Appellant's second question is, namely,

II. Is Section 5122(a)(3) of the Pennsylvania Crimes Code unconstitutional?

[ 281 Pa. Super. Page 315]

The lower court answered this question in the negative.

Neither the lower court nor this court is aware of a Pennsylvania Appellate or lower court authority bearing on this section's constitutionality nor has appellant provided such authority.

The principal argument of appellant is that the language of the statute does not set forth with precision, precisely what is meant by "under his control".

In addition thereto, appellant argues the language "any tool, implement or other thing which may be used for escape" is so vague as to make it impossible for an inmate or anyone else to determine what is meant by that language.

This statute, now a part of the Crimes Code of 1972 as amended,*fn5 provides:

18 Pa.C.S.A. 5122(a)(3) provides:

An inmate commits a misdemeanor of the second degree if he unlawfully procures, makes or otherwise provides himself with, or unlawfully has in his possession or under his control, any tool, implement or other thing which may be used for escape.

     b. Definitions.

(1) As used in this section the word "unlawfully" means surreptitiously or contrary to law, regulation or order of the detaining authority.

We conclude that under the standards which must govern the disposition of Jackson's challenge of the statute, it is sufficiently definite.

Absent the assertion of an infringement of First Amendment freedoms,*fn6 the specificity of a statute must be

[ 281 Pa. Super. Page 316]

    measured against the conduct in which the party challenging the statute has engaged. As the Supreme Court has stated:

It is well established that vagueness challenges to statutes which do not involve First Amendment freedoms must be examined in the light of the facts of the case at hand. [citations omitted] United States v. Mazurie, 419 U.S. 544, 550, 95 S.Ct. 710, 714, 42 L.Ed.2d 706, 713 (1917).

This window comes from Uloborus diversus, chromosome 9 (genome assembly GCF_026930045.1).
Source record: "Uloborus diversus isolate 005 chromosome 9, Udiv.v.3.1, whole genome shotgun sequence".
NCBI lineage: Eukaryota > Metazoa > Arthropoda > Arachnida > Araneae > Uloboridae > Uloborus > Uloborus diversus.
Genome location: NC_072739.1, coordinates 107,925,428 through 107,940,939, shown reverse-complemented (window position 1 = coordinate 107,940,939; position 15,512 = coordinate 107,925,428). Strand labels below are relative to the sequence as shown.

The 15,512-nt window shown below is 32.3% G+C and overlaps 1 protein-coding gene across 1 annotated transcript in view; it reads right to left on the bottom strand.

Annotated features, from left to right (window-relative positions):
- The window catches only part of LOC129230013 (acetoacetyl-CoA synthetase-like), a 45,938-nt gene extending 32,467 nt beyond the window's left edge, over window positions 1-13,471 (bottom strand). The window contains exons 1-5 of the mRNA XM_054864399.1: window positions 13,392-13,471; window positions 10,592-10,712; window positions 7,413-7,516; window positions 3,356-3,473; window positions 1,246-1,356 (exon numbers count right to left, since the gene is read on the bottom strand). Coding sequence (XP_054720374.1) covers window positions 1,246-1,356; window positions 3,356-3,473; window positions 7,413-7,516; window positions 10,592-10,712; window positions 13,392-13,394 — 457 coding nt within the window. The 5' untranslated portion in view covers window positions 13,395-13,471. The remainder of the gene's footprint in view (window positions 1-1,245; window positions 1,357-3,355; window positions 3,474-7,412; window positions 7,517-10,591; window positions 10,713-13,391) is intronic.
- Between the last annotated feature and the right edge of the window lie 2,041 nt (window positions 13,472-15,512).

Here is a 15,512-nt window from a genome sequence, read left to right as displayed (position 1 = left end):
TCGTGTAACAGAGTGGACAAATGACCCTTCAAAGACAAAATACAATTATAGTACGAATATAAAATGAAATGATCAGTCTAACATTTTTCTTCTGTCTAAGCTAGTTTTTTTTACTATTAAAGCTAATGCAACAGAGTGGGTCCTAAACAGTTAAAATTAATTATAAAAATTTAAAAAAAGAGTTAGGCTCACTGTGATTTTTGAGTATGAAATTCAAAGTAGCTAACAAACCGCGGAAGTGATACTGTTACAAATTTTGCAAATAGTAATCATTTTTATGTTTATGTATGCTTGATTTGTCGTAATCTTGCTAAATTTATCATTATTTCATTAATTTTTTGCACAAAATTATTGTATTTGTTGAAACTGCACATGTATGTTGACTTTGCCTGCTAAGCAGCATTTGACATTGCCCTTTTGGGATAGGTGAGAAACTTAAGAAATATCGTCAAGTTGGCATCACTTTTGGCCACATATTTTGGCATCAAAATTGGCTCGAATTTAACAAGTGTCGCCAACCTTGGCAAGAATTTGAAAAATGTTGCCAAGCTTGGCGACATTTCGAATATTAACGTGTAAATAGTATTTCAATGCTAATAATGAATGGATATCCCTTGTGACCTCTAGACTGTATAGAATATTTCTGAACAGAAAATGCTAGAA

A criminal statute must give reasonable notice of the conduct which it proscribes to a person charged with violating its interdiction. Statutes which are so vague that they fail to provide such notice violate the Due Process Clause of the Fourteenth Amendment to the United States Constitution. See Connally v. General Construction Co., 269 U.S. 385, 391, 46 S.Ct. 126, 127, 70 L.Ed. 322, 328 (1926); United States v. Powell, 423 U.S. 87, 96 S.Ct. 316, 46 L.Ed.2d 228 (1975); United States v. National Dairy Products Corp., 372 U.S. 29, 32-33, 83 S.Ct. 594, 597-598 9 L.Ed. 561, 565 (1963); Comment, Public Disorder Offenses Under Pennsylvania's New Crimes Code, 78 Dick.L.Rev. 15, 33 (1973).

Statutes which are challenged on the ground of vagueness are not, however, to be tested against paradigms of legislative draftmanship.

The fact that [the legislature] might without difficulty have chosen "clear and more precise language" equally capable of achieving the end which it sought does not mean that the statute which it in fact drafted is unconstitutionally vague. United States v. Powell, supra.

Where the statute contains a standard sufficiently normative to inform the conduct of the person against whom the statute is being applied, the statute will be upheld, Commonwealth v. Heinbaugh, 467 Pa. 1, 354 A.2d 244 (1976). It seems clear then, that when an ascertainable standard is present in a statute, the violator whose conduct falls clearly within the scope of such standard has no standing to complain of vagueness. This leads us to the question whether such a standard is present in the case at bar.

[ 281 Pa. Super. Page 317]

In disposing of vagueness challenges to other sections of the Crimes Code, both the Harassment Section [ Commonwealth v. Duncan, 239 Pa. Super. 539, 363 A.2d 803 (1976)] and Failure to Disperse Section, [ Commonwealth v. DeFrancesco, 240 Pa. Super. 705, 360 A.2d 235 (1975)] have been found to be sufficiently definite to inform a person of average intelligence that a certain type of conduct was prohibited.

By analogy to the above cases, we hold the Implements of Escape Section, 18 Pa.C.S.A. 5122(a)(3) as amended in 1974, supra, gives adequate notice to a person of ordinary intelligence that the conduct which formed the basis of the charge was forbidden by statute and thus is constitutional under the due process standard.

*fn* Chief Justice Michael J. Eagen of the Supreme Court of Pennsylvania is sitting by designation.